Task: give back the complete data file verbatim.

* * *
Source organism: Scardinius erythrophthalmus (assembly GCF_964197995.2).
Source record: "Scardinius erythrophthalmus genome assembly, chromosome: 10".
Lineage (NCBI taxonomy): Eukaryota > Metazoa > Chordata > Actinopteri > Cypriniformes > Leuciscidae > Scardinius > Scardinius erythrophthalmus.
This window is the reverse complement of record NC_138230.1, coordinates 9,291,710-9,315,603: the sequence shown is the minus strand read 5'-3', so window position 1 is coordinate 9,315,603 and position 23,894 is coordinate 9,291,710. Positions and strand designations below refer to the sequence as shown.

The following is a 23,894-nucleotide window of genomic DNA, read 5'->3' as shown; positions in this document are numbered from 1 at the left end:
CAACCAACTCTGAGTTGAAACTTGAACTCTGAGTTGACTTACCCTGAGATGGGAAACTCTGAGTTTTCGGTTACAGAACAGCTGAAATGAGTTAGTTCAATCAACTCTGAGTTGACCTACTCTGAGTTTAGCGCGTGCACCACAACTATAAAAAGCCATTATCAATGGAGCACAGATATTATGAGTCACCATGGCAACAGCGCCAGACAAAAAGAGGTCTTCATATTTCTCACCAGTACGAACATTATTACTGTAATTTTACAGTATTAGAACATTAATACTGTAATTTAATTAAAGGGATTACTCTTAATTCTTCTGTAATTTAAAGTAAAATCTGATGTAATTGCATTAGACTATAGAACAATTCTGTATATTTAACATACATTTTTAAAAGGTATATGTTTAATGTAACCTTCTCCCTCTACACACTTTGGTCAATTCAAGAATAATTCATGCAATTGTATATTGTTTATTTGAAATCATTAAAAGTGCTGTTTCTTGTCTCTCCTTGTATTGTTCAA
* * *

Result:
Source organism: Scardinius erythrophthalmus (assembly GCF_964197995.2).
Source record: "Scardinius erythrophthalmus genome assembly, chromosome: 10".
Lineage (NCBI taxonomy): Eukaryota > Metazoa > Chordata > Actinopteri > Cypriniformes > Leuciscidae > Scardinius > Scardinius erythrophthalmus.
This window is the reverse complement of record NC_138230.1, coordinates 9,291,710-9,315,603: the sequence shown is the minus strand read 5'-3', so window position 1 is coordinate 9,315,603 and position 23,894 is coordinate 9,291,710. Positions and strand designations below refer to the sequence as shown.

The following is a 23,894-nucleotide window of genomic DNA, read 5'->3' as shown; positions in this document are numbered from 1 at the left end:
CAACCAACTCTGAGTTGAAACTTGAACTCTGAGTTGACTTACCCTGAGATGGGAAACTCTGAGTTTTCGGTTACAGAACAGCTGAAATGAGTTAGTTCAATCAACTCTGAGTTGACCTACTCTGAGTTTAGCGCGTGCACCACAACTATAAAAAGCCATTATCAATGGAGCACAGATATTATGAGTCACCATGGCAACAGCGCCAGACAAAAAGAGGTCTTCATATTTCTCACCAGTACGAACATTATTACTGTAATTTTACAGTATTAGAACATTAATACTGTAATTTAATTAAAGGGATTACTCTTAATTCTTCTGTAATTTAAAGTAAAATCTGATGTAATTGCATTAGACTATAGAACAATTCTGTATATTTAACATACATTTTTAAAAGGTATATGTTTAATGTAACCTTCTCCCTCTACACACTTTGGTCAATTCAAGAATAATTCATGCAATTGTATATTGTTTATTTGAAATCATTAAAAGTGCTGTTTCTTGTCTCTCCTTGTATTGTTCAA